Medicon Engineering Themes (ISSN: 2834-7218)

Review Article

Volume 6 Issue 4

Dynamic Memory Allocation: Implementation and Misuse

Pratik Prasad Devkota*
Department of Software Engineering, Nepal College of Information Technology, Nepal
*Corresponding Author: Pratik Prasad Devkota, Department of Software Engineering, Nepal College of Information Technology, Nepal.

Published: April 12, 2024

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     Heap is a topic of interest among security researchers and exploit developers who are looking for vulnerabilities in modern-day software. The complexity of allocators like the one used by GLIBC incur a broad attack surface. Attackers can exploit an application by misusing the algorithms and metadata used by the memory allocator itself due to various flaws in the implementation. As a result, there are many exploitation techniques related to the heap. However, these vulnerabilities and exploit techniques are more difficult to understand as they can be dependent on the intricate details of how the allocators are implemented. While stack-based attacks have received significant attention and have various mitigations developed, heap-based attacks remain a persistent threat.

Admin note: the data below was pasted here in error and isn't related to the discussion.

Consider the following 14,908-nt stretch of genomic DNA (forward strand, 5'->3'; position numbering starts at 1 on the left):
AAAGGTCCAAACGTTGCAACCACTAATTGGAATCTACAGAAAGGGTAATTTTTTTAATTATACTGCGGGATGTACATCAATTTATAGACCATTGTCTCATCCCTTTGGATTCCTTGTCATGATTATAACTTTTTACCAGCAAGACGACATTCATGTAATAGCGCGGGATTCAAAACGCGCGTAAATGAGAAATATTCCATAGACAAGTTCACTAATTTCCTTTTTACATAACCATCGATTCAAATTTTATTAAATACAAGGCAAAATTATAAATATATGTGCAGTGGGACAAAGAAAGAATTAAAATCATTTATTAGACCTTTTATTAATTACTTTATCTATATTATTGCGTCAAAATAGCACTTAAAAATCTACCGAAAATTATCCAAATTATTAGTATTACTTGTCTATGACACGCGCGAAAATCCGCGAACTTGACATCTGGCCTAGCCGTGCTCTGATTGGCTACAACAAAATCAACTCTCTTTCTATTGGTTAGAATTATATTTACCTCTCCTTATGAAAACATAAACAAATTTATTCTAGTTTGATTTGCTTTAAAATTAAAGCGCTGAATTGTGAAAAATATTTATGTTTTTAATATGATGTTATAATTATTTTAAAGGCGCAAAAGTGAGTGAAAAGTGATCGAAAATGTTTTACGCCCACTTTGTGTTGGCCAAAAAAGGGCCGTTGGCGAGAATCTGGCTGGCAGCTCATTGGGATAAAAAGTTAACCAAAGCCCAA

This paper provides an analysis of the dynamic memory allocation mechanism used in GLIBC, one of the most widely used C library implementations. We describe the key implementation details of the memory allocator, including the use of segregated free lists, in-band metadata within heap chunks and support for multithreading using arenas. We then demonstrate how vulnerabilities can occur in the heap due to incorrect usage of the memory allocation facilities provided, such as use-after-free, invalid free, heap overflow, and others. To illustrate the severity of these vulnerabilities, we provide an overview of two heap exploit techniques: tcache poisoning and fast bin dup. This paper aims to help developers who want to understand how dynamic memory allocation works under the hood and how to avoid common pitfalls that can lead to serious security vulnerabilities.

Keywords: Heap exploitation; Memory corruption; Low-level vulnerabilities